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Cuts 'could push some authorities to breaking point'

The latest government cuts in council funding "will push some authorities to breaking point", according to experts.

Graeme McDonald, director of the Society of Local Authority Chief Executives and Senior Managers (SOLACE) said: "This settlement reminds us that the financial challenge facing local government is immense.

"Government is beginning to recognise that councils have led the way on deficit reduction, but with cuts and demand increasing, fragility is beginning to show.

"The financial future of local services is unsustainable without a more ambitious plan for public service reform."

Police: 'No risk to children' after reports of shots fired

Dorset Police have said that there is no risk to children at Highcliffe School, after it was put on lockdown following reports of shots fired at workmen nearby.

No arrests have been made, after an armed response unit attended the scene.

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MPs abuse probe: Missing person checks after murder claims

Police investigating the alleged murders of three boys have confirmed they are checking against missing person files from the time, ITV News Correspondent Ronke Phillips reports.

No bodies have been found at present to support the murder claims - which are said to be linked to an alleged Westminster paedophile ring.

However, police say they believe the allegations - - to be "credible and true" and are taking them very seriously.

Council funding cut is lowest since 2010

The cuts to council funding for the next tax year are the lowest since the coalition came to power.

Local government minister Kris Hopkins said that the 1.8% reduction would leave councils with "considerable total spending power".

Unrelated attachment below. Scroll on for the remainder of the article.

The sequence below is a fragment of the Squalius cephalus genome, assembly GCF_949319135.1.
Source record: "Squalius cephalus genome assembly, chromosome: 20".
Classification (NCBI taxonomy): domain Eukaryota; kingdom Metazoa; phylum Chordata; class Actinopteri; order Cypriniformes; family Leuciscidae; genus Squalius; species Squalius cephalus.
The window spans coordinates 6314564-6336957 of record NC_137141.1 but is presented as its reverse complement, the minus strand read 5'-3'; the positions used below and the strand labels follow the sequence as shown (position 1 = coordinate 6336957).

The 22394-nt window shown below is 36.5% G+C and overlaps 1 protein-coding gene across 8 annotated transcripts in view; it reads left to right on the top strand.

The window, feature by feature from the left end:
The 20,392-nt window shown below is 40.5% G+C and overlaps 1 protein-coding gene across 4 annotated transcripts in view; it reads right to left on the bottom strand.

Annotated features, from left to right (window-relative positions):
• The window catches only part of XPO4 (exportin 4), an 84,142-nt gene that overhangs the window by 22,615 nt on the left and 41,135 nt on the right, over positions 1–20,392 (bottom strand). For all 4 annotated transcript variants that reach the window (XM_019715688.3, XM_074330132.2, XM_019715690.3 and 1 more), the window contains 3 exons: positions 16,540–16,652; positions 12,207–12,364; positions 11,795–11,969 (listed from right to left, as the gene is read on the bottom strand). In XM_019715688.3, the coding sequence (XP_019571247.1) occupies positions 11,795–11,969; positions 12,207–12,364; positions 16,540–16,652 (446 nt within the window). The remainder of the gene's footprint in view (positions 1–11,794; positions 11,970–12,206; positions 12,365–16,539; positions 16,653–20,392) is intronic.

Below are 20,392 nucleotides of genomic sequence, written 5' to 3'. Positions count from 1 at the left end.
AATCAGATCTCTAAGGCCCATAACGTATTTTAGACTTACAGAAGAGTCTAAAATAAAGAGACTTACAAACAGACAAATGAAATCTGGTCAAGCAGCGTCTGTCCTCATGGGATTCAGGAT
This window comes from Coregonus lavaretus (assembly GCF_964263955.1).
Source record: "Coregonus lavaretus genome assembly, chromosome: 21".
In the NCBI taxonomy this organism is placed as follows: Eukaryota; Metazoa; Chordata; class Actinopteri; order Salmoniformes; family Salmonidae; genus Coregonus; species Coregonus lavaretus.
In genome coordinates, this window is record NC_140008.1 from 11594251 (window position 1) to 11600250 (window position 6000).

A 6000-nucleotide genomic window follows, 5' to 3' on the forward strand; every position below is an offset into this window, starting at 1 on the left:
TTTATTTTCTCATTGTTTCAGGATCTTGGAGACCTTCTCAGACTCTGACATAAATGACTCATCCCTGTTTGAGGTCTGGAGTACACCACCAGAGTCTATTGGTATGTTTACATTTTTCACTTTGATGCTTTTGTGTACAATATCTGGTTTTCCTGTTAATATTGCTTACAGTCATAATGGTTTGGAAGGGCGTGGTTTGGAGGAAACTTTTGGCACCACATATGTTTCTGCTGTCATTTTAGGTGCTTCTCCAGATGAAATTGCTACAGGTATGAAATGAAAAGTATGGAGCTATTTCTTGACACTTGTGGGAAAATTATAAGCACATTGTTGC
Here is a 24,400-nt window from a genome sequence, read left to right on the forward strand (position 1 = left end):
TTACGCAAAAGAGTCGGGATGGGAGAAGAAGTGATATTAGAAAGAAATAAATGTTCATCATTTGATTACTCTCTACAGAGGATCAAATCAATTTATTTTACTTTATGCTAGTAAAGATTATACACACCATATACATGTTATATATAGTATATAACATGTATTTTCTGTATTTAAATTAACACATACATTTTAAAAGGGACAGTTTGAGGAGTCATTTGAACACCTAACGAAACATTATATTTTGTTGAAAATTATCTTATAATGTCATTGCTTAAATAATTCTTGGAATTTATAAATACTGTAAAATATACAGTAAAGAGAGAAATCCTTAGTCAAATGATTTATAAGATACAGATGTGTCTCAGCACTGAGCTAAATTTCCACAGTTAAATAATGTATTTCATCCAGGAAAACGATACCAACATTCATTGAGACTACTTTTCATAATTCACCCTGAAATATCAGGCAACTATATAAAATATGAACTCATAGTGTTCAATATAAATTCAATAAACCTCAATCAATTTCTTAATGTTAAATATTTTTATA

No council will face a loss in spending power of more than 6.4%.

Mr Hopkins described the settlement as "fair for all parts of the country, whether North or South, urban or rural".

The bulk of local authorities' spending power comes from grants from central government, with around a quarter raised from council tax.

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  1. Juliet Bremner: ITV News Correspondent

Appeal for Dolphin Square residents over alleged abuse

Dolphin Square in Pimlico, London, is said to have been used by an alleged paedophile ring involving MPs. Credit: Lewis Whyld/PA Wire

Investigators believe Dolphin Square - a London housing estate close to the Houses of Parliament where many MPs have their homes - is an area of interest in a probe into an alleged Westminster child abuse ring and three related allegations of murder.

They are appealing for any boys who think they may have been victims or any residents who lived there and may have suspicions to come forward.

The historical allegations were made by a victim calling himself "Nick".

He alleges he was abused by a group of MPs and other high profile individuals between 1975 -84.

The information he has given them relates to the alleged murders of three young boys and police believe that it is "credible and true".

Child abuse inquiry: Probe into alleged murders of three boys

Police are investigating three alleged murders of young boys as part of an inquiry into historical child abuse claims.

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